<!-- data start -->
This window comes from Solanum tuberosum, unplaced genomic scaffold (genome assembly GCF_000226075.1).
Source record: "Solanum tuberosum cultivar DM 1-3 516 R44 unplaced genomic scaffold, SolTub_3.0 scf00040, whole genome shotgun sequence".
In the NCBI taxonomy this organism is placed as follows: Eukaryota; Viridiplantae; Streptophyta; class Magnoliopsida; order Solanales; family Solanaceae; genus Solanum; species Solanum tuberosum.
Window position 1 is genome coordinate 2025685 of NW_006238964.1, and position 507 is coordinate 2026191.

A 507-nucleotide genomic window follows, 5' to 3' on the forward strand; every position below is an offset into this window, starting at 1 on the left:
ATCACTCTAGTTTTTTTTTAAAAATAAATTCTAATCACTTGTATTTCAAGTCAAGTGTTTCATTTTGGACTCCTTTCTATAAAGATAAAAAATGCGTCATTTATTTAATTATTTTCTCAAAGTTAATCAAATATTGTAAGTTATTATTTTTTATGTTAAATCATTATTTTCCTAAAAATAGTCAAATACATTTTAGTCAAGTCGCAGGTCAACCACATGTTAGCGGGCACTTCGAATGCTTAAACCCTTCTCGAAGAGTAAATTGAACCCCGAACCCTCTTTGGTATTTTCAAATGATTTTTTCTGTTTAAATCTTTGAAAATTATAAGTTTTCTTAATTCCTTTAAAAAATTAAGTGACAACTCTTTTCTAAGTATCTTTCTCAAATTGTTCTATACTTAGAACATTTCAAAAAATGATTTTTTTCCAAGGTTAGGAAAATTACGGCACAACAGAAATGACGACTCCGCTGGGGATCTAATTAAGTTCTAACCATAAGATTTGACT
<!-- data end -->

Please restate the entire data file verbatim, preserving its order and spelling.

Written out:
This window comes from Solanum tuberosum, unplaced genomic scaffold (genome assembly GCF_000226075.1).
Source record: "Solanum tuberosum cultivar DM 1-3 516 R44 unplaced genomic scaffold, SolTub_3.0 scf00040, whole genome shotgun sequence".
In the NCBI taxonomy this organism is placed as follows: Eukaryota; Viridiplantae; Streptophyta; class Magnoliopsida; order Solanales; family Solanaceae; genus Solanum; species Solanum tuberosum.
Window position 1 is genome coordinate 2025685 of NW_006238964.1, and position 507 is coordinate 2026191.

A 507-nucleotide genomic window follows, 5' to 3' on the forward strand; every position below is an offset into this window, starting at 1 on the left:
ATCACTCTAGTTTTTTTTTAAAAATAAATTCTAATCACTTGTATTTCAAGTCAAGTGTTTCATTTTGGACTCCTTTCTATAAAGATAAAAAATGCGTCATTTATTTAATTATTTTCTCAAAGTTAATCAAATATTGTAAGTTATTATTTTTTATGTTAAATCATTATTTTCCTAAAAATAGTCAAATACATTTTAGTCAAGTCGCAGGTCAACCACATGTTAGCGGGCACTTCGAATGCTTAAACCCTTCTCGAAGAGTAAATTGAACCCCGAACCCTCTTTGGTATTTTCAAATGATTTTTTCTGTTTAAATCTTTGAAAATTATAAGTTTTCTTAATTCCTTTAAAAAATTAAGTGACAACTCTTTTCTAAGTATCTTTCTCAAATTGTTCTATACTTAGAACATTTCAAAAAATGATTTTTTTCCAAGGTTAGGAAAATTACGGCACAACAGAAATGACGACTCCGCTGGGGATCTAATTAAGTTCTAACCATAAGATTTGACT